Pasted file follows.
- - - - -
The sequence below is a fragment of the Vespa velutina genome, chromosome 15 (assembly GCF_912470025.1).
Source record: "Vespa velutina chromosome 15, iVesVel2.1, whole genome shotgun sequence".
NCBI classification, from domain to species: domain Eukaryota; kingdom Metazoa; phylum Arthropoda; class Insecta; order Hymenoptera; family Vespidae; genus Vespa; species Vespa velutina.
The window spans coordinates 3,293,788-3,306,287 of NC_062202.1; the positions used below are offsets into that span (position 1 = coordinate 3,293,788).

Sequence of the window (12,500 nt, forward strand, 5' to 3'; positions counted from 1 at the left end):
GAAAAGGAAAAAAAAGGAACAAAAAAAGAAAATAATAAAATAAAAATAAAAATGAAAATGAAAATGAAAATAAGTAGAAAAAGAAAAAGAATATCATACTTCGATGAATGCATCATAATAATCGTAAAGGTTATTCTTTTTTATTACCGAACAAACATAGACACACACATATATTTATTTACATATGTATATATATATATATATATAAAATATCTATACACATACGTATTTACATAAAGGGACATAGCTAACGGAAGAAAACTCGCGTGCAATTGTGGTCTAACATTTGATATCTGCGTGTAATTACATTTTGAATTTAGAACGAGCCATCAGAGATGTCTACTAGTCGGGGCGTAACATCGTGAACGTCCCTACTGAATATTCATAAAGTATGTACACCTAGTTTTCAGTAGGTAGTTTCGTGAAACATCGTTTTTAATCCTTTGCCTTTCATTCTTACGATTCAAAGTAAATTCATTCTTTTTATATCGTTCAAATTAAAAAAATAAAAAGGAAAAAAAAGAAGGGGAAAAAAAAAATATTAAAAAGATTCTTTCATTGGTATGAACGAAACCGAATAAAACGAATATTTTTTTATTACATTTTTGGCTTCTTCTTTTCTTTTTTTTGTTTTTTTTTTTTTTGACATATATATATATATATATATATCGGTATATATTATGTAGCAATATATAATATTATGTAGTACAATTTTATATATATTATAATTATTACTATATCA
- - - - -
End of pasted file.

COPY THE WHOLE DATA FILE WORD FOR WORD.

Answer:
The sequence below is a fragment of the Vespa velutina genome, chromosome 15 (assembly GCF_912470025.1).
Source record: "Vespa velutina chromosome 15, iVesVel2.1, whole genome shotgun sequence".
NCBI classification, from domain to species: domain Eukaryota; kingdom Metazoa; phylum Arthropoda; class Insecta; order Hymenoptera; family Vespidae; genus Vespa; species Vespa velutina.
The window spans coordinates 3,293,788-3,306,287 of NC_062202.1; the positions used below are offsets into that span (position 1 = coordinate 3,293,788).

Sequence of the window (12,500 nt, forward strand, 5' to 3'; positions counted from 1 at the left end):
GAAAAGGAAAAAAAAGGAACAAAAAAAGAAAATAATAAAATAAAAATAAAAATGAAAATGAAAATGAAAATAAGTAGAAAAAGAAAAAGAATATCATACTTCGATGAATGCATCATAATAATCGTAAAGGTTATTCTTTTTTATTACCGAACAAACATAGACACACACATATATTTATTTACATATGTATATATATATATATATATAAAATATCTATACACATACGTATTTACATAAAGGGACATAGCTAACGGAAGAAAACTCGCGTGCAATTGTGGTCTAACATTTGATATCTGCGTGTAATTACATTTTGAATTTAGAACGAGCCATCAGAGATGTCTACTAGTCGGGGCGTAACATCGTGAACGTCCCTACTGAATATTCATAAAGTATGTACACCTAGTTTTCAGTAGGTAGTTTCGTGAAACATCGTTTTTAATCCTTTGCCTTTCATTCTTACGATTCAAAGTAAATTCATTCTTTTTATATCGTTCAAATTAAAAAAATAAAAAGGAAAAAAAAGAAGGGGAAAAAAAAAATATTAAAAAGATTCTTTCATTGGTATGAACGAAACCGAATAAAACGAATATTTTTTTATTACATTTTTGGCTTCTTCTTTTCTTTTTTTTGTTTTTTTTTTTTTTGACATATATATATATATATATATATCGGTATATATTATGTAGCAATATATAATATTATGTAGTACAATTTTATATATATTATAATTATTACTATATCA